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Catheter Directed Thrombolysis. Gan Dunnington M.D. Stanford Vascular Conference 9/12/05. Catheter Directed Thrombolysis . Background Patient selection Clinical Trials Techniques Adjuncts Future Directions. Background. History First intravascular instillation 1955 – Tillet

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catheter directed thrombolysis

Catheter Directed Thrombolysis

Gan Dunnington M.D.

Stanford Vascular Conference

9/12/05

catheter directed thrombolysis2
Catheter Directed Thrombolysis
  • Background
  • Patient selection
  • Clinical Trials
  • Techniques
  • Adjuncts
  • Future Directions
background
Background
  • History
    • First intravascular instillation 1955 – Tillet
    • First series 1965 -Cliffton
    • Routinely utilized since ’80’s
    • Efficacy established by Berridge et al in 1991
      • Superiority of rt-PA, safety of catheter directed vs. systemic
background4
Background
  • Thrombolytic agents
    • Plasminogen activators
      • Cleave peptide bond to convert plasminogen to plasmin
      • Plasminogen delivered into thrombus
        • Lyses clot – breakdown of fibrinogen
        • Protected from inhibitors
background6
Background
  • Thrombolytic Agents
    • Streptokinase
      • First described
      • Derived from Streptococcus
      • Antigenic potential – allergic reactions
      • Must bind with plasmin or plasminogen to activate and be able to convert second plasminogen to plasmin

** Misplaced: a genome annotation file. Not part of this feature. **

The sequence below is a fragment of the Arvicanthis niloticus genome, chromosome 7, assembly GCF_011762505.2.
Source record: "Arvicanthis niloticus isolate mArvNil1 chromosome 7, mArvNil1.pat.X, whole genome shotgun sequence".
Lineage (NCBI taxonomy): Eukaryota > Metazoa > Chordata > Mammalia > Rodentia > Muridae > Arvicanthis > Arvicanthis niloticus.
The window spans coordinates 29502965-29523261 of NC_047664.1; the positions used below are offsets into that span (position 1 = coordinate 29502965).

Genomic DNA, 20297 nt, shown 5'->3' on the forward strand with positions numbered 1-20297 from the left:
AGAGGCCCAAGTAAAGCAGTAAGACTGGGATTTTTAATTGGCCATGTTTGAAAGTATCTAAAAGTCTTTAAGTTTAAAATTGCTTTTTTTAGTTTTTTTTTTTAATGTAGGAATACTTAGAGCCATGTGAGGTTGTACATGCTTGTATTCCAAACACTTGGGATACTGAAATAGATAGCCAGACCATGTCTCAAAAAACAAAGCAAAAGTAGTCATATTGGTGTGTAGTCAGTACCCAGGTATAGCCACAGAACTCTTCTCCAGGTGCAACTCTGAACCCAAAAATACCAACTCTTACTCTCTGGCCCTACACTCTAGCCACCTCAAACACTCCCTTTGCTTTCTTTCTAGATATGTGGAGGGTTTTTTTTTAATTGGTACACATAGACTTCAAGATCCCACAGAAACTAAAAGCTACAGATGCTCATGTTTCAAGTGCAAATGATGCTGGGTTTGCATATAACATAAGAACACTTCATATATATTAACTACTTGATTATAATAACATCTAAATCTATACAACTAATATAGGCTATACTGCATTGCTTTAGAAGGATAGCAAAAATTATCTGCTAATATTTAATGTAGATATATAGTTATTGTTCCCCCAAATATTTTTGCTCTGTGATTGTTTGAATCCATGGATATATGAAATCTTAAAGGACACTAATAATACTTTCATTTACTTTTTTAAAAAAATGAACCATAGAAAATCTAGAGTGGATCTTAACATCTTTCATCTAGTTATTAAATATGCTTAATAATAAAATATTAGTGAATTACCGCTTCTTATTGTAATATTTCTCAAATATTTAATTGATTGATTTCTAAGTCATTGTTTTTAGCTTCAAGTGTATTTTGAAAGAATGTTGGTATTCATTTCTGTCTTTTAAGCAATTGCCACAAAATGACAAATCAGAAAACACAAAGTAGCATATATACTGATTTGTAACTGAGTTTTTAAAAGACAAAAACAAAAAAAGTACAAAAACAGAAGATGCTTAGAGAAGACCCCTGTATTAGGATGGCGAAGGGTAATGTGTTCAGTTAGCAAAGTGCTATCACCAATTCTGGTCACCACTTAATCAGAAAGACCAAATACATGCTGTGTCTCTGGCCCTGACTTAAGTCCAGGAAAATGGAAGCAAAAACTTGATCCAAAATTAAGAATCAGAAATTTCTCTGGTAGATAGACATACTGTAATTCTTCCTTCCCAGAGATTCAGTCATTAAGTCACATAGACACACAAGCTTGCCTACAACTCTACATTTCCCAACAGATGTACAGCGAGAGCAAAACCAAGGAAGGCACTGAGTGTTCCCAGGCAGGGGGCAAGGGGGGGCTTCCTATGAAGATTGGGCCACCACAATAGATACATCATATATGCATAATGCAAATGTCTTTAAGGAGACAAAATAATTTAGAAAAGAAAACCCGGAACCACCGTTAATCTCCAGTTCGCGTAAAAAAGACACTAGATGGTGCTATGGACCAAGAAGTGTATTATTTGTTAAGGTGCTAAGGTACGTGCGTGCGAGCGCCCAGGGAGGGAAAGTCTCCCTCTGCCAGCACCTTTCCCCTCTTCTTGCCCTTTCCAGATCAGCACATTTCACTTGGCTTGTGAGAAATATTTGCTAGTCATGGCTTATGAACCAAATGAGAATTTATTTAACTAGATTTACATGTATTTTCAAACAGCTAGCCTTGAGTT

background7
Background
  • Thrombolytic Agents
    • Urokinase
      • Derived from human urine, kidney cells
      • Directly activates plasminogen
      • Non-antigenic
      • Recombinant form available
    • Prourokinase
      • Activated by plasmin to form urokinase
      • Amplification
      • Fibrin specific
        • Preferentially binds fibrin bound plasminogen in thrombus
background8
Background
  • Thrombolytic Agents
    • Tissue plasminogen activator (t-PA)
      • Naturally produced by endothelial cells
      • Fibrin specific
      • Has been bioengineered to lengthen half-life
        • alteplase, reteplase
background9
Background
  • Objectives of Catheter directed thrombolysis (CDT)
    • Dissolve thrombus and restore perfusion
    • Identify underlying lesion
    • Allow for definitive correction
background10
Background

Secondary benefits

  • Urgent to elective
  • Re-establish inflow/outflow for bypass
  • Convert major operation to less extensive
  • Avoid intimal injury from balloon thrombectomy
  • Establish patency for inaccessible small vessels
  • Reduce level of amputation
patient selection
Patient selection
  • Good candidates
    • Acute occlusion of relatively inaccessible vessels